Corporate credit cards can help businesses keep track of their expenses and allow trusted employees to make purchases in the name of the company. Moreover, they often provide a range of financial rewards and come with features to manage individual employee spending levels.
If you run a business, it could be in your best interest to make use of corporate credit cards.
Corporate vs. Business Credit Cards
While people often use the term “corporate credit card” to refer to any credit card issued by a business or corporation, that’s not actually the case. When private businesses have credit cards associated with their organization, they’re generally what’s known as a small business credit card. These cards allow employees to make purchases in the name of the company, but the owners of the business (and sometimes the business itself as well) are liable for their credit card usage. Business credit card usage also affects employees’ personal credit scores
A true corporate credit card is issued to a corporation, and usually one that makes more than $4 million in revenue a year. Unlike with a business credit card, the corporation itself is liable for charges, so neither the owners nor the employees are at risk or have their credit scores impacted by using the card. When a corporate credit card has individual liability, employees pay for whatever they buy with the card and must wait to be reimbursed by the company, while with corporate liability, the charges go directly to the company. (The company can still take measures to regain that money, such as docking the employees pay, if they add personal charges to the card.)
Both corporate and business credit cards offer users a range of benefits, including fraud protection, activity reports and online banking. However, some benefits are exclusive.
Corporate credit cards usually emphasize rewards less but come with greater tools for analyzing business expenses. Employers can also set limits on specific kinds of spending as well as expenses as a whole While the corporation has to make savings accounts and other funds available to the creditor to cover their liability, the owners themselves aren’t risking their personal finances in the event that employee credit card use gets out of hand.
Business credit cards are more likely to come with flashy reward programs for free trips or cash back, and because multiple employees can be turned into authorized users of a single card, spending can be pooled to max out those rewards. Additionally, businesses ranging from sole proprietorships with few to no employees to large private companies can take advantage of the ability to make expenditures through employees with business credit cards, whereas only a few U.S. corporations meet the requirements for a corporate credit card.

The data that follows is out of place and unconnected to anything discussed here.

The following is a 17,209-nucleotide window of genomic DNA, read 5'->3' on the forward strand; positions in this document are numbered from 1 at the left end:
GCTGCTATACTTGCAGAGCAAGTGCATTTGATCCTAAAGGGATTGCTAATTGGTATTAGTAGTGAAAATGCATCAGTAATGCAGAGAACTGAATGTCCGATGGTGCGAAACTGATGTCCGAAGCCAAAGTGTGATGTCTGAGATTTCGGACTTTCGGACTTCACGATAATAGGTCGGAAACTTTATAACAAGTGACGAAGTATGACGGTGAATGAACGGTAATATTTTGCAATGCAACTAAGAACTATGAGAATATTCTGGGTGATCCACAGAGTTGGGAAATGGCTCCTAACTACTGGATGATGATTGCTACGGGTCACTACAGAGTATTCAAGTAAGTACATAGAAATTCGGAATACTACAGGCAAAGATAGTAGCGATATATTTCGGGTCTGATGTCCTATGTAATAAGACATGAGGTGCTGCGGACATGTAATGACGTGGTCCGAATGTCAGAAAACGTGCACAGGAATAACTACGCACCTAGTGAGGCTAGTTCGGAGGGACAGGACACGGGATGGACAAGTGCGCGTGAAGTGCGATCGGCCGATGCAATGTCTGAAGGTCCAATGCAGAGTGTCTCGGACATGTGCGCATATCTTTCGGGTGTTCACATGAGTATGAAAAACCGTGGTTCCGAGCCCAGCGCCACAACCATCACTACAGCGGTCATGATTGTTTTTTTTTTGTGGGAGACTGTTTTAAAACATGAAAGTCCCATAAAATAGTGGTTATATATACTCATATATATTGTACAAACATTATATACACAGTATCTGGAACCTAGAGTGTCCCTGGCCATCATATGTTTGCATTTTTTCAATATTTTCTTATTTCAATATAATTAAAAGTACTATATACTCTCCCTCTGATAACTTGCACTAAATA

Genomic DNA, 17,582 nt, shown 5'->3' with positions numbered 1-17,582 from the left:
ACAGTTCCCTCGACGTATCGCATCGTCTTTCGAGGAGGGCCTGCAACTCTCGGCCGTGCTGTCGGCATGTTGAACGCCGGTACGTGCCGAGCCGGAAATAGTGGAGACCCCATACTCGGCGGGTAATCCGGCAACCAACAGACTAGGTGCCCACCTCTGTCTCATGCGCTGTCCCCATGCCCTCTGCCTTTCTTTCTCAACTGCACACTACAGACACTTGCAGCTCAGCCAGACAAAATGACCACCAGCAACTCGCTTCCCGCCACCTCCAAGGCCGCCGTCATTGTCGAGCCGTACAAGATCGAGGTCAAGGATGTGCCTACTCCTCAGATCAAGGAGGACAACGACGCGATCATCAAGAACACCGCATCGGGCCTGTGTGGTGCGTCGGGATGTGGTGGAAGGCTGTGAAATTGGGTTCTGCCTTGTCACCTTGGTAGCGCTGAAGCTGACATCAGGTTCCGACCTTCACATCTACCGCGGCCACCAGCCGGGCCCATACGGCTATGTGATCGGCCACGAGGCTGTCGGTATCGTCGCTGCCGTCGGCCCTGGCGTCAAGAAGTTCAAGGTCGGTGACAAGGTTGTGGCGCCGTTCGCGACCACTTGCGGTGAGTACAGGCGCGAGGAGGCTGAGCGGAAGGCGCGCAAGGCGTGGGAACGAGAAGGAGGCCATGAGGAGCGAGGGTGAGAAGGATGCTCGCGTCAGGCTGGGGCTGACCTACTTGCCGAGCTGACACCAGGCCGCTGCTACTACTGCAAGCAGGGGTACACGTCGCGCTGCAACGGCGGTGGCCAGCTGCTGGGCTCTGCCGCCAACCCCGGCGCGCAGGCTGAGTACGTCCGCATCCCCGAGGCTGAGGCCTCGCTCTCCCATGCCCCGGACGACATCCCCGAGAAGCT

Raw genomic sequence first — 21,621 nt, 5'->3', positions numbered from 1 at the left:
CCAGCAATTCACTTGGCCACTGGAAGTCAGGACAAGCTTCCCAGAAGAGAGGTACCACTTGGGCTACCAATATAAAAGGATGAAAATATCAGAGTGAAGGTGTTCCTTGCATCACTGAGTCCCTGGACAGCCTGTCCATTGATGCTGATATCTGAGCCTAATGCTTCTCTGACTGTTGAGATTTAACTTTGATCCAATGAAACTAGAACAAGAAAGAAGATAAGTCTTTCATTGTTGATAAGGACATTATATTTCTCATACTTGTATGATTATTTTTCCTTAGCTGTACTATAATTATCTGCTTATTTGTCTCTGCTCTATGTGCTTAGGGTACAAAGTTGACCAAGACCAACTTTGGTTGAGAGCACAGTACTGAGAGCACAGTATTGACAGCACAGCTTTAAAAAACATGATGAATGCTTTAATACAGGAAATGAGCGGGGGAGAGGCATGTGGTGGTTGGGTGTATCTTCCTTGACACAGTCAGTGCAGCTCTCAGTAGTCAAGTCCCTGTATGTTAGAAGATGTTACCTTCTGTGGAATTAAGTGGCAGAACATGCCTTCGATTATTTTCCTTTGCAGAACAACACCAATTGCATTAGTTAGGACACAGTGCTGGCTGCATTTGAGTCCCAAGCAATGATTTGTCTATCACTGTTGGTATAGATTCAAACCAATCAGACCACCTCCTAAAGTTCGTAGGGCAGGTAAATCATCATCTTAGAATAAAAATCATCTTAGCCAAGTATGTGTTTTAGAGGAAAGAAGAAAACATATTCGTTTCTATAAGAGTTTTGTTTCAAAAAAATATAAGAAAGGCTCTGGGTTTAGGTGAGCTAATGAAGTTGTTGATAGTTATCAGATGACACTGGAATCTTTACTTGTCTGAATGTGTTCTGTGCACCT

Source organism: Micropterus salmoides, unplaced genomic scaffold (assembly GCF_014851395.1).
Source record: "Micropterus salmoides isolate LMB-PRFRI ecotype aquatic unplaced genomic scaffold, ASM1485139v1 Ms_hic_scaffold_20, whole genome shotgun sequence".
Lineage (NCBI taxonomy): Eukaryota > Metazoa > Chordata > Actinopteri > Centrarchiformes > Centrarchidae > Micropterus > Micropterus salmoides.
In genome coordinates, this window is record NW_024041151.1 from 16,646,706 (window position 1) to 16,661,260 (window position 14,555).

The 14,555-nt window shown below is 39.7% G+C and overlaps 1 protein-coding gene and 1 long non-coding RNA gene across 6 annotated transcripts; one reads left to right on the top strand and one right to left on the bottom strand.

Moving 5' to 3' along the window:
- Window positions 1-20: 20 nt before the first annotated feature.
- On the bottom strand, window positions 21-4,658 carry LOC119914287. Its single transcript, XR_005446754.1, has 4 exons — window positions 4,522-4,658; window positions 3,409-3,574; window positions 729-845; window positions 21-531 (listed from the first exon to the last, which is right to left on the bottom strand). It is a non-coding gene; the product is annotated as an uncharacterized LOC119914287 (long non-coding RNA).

Applying for a Company Credit Card
Business credit cards can be applied for with your company’s information and tax ID number. A credit check will be performed on you, your business and any employees you intend to issue the card to. Once you’re approved, you have a set number of cards you can issue for employee use.
Corporate business cards, however, are a different matter. While you can apply for some business credit cards online, corporate credit cards usually require a meeting with a bank representative and an audit. Because the amount of money that moves through corporate credit cards is usually much larger, the restrictions on them are significantly tighter.
Rewards for Travel
One of the main benefits for a company whose employees travel frequently are air travel rewards. While corporate credit cards generally offer straightforward savings for the corporations that use them, business credit cards offer a wider range of options. Generally speaking, there are two ways you can use them. First, if employees themselves pay the fees to be in a credit card reward program, they can use those free miles to go on personal trips that boost morale and make them happy to travel for the company, since sooner or later, they’ll get a direct benefit from it,
The second way is for the company itself to use the rewards to save money on additional business trips. This saves money more directly and takes away an incentive for employees to put costs on their card that they otherwise wouldn’t, but it doesn’t do anything for the employees themselves. However, a compromise also exists: the company can buy into the reward program and control the rewards, but they can then hold a random drawing or other event to periodically award one employee a free trip, boosting morale but keeping more control over spending. Which approach is best ultimately depends on your company and employees.
No matter how you approach travel rewards, if your business spends a lot on business travel, an airline business credit card can be particularly useful. There are cards for various airlines, including like American Airlines, Delta Air Lines, United Airlines and Southwest Airlines. Each of these airlines have different spending and rewards levels for the cards. Other credit cards offer deals on hotels and more.